Lab Values and DKA

Changes in laboratory values often give us clues to what is happening with our patients. I came across the following resource this morning and thought it was worth sharing. Here’s a handy table to help you identify diabetic ketoacidosis (DKA).

The following equation can be used to calculate an anion gap:

Anion gap = Na+(mEq/L) – [Cl-(mEq/L) + HCO3-(mEq/L)] 

You have an important role when caring for a patient with DKA.  Thorough physical assessments, careful monitoring of laboratory values, and critical thinking are essential to avoid complications of this complex disorder. Have you cared for a patient with DKA? What are the common presenting signs and symptoms?

Donahey, E., Folse, S., Weant, K. (2012). Management of Diabetic Ketoacidosis. Advanced Emergency Nursing Journal, 34(3).

Posted: 8/15/2012 3:33:22 AM by Lisa Bonsall, MSN, RN, CRNP | with 0 comments

Categories: Diseases & Conditions

Spotlight on Men’s Health

More than half of all premature deaths among men are preventable.

We’ll let that sink in for a moment. Pretty shocking, right? The topic of men’s health finds itself front and center during Men’s Health Month every June, but the conversation quickly fades in the months thereafter.

A new infographic from Nursing@Georgetown shines a spotlight on the current state of men’s health in the U.S., aimed at increasing awareness of preventable health problems and encouraging early detection and treatment of disease among men and boys. A few more statistics:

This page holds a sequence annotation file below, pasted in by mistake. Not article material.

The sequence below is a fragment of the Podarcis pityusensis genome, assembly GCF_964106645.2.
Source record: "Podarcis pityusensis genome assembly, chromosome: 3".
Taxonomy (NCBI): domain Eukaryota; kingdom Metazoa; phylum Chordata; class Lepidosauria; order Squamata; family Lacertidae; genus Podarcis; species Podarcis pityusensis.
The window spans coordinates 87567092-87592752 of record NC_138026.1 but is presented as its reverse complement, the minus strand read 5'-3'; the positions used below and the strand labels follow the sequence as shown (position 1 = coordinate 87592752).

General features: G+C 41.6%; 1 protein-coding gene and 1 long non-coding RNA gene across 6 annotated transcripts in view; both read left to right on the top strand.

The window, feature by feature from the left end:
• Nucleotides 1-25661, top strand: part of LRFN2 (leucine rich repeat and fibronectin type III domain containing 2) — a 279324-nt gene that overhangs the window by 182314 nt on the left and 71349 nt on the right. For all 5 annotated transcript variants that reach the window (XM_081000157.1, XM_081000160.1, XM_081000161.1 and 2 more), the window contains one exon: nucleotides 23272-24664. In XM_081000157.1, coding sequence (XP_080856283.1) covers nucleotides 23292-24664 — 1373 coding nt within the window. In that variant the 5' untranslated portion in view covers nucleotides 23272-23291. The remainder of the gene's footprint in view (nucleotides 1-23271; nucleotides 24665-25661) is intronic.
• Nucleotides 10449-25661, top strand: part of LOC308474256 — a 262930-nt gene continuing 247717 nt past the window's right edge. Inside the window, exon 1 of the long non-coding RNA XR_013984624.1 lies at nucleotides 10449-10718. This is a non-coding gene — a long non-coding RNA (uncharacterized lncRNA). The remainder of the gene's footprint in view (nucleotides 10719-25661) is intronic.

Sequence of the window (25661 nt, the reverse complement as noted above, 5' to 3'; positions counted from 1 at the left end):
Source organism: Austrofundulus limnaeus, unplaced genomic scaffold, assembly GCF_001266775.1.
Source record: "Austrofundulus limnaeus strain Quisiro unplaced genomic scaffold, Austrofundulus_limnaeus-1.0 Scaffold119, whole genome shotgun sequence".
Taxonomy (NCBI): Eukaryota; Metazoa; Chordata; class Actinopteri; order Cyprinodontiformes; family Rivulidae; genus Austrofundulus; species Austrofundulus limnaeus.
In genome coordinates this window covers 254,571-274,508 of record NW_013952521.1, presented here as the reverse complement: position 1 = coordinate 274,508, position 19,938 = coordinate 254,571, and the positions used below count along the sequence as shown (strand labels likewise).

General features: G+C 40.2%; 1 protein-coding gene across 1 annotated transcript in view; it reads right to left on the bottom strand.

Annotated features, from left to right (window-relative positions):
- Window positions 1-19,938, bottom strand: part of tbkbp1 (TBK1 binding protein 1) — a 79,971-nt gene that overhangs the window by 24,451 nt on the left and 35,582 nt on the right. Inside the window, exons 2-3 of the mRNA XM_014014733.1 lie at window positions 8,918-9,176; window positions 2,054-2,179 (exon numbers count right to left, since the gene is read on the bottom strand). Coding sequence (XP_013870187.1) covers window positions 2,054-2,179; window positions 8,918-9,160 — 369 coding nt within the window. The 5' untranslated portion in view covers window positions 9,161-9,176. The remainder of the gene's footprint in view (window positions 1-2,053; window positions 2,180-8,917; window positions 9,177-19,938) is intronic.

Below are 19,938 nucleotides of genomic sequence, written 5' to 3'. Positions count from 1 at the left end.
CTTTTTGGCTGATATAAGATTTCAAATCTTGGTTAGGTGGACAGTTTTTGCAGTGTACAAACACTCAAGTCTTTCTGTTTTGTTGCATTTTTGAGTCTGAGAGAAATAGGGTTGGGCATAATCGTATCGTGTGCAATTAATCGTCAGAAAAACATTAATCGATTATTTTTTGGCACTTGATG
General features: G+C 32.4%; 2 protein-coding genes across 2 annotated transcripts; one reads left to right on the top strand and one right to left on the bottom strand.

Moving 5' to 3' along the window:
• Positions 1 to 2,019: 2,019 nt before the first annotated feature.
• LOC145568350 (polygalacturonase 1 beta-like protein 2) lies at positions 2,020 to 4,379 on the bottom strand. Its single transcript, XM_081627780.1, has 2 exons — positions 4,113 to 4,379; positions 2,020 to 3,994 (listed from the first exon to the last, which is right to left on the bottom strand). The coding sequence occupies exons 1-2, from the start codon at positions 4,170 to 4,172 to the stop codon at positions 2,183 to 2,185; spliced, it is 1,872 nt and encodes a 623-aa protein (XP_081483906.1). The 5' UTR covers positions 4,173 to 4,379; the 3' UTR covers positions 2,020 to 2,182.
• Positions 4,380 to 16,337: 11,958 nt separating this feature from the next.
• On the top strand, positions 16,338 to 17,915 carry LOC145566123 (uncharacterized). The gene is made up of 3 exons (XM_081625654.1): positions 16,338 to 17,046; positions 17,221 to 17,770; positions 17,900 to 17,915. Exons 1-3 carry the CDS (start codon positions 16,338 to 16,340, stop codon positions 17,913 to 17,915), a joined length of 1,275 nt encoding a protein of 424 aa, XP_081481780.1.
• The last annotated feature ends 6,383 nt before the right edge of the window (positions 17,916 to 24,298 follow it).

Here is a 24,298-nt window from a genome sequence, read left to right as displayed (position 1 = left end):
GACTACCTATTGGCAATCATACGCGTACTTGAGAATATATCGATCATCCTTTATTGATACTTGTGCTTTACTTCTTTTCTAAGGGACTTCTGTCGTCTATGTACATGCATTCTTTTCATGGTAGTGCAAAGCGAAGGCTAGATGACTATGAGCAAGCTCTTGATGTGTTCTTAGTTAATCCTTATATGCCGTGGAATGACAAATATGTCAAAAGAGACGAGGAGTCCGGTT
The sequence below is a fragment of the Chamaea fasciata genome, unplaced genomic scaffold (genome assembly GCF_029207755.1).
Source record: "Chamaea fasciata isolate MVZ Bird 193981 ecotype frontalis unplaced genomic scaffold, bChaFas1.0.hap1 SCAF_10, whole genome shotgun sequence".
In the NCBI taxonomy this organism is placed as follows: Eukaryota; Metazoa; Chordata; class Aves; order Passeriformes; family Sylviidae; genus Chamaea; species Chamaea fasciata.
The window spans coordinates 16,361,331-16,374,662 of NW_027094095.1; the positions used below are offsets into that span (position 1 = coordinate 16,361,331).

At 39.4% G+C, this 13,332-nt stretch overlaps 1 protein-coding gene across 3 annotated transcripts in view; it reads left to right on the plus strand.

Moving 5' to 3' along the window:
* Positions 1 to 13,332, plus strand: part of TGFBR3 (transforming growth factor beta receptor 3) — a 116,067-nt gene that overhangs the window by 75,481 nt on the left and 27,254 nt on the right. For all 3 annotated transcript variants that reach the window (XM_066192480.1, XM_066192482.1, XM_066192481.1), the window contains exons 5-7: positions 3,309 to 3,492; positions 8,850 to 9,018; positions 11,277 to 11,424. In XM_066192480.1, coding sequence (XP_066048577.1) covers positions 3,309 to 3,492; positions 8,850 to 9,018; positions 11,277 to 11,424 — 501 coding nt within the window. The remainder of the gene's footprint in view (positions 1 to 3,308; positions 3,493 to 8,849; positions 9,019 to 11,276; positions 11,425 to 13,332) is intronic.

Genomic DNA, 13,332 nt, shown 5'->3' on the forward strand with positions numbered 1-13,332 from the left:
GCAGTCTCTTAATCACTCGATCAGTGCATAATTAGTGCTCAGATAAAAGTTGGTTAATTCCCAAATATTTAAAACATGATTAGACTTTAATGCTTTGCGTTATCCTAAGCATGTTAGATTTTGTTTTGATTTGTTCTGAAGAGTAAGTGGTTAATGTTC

• 60% of men aged 50 or older were not screened for colon cancer in the past year.
  • 7 million American men haven’t seen a doctor in more than 10 years.
  • 67% of men wouldn’t go to the doctor when experiencing chest pain or shortness of breath — two early warning signs of a heart attack. 

But it doesn’t have to be all doom and gloom. By raising awareness, advancing health education and recognizing culturally influenced behaviors, each of us can help improve men’s health. Check out the infographic below for tips on when and how often men should be tested for certain health issues.

Men's Health Infographic


Via Nurse Practitioner Programs and Nursing License Map

This post is written by Erica Moss, who is the community manager for the online masters in nursing program at Georgetown University.

Posted: 8/13/2012 1:49:01 PM by Lisa Bonsall, MSN, RN, CRNP | with 3 comments

Categories: Diseases & Conditions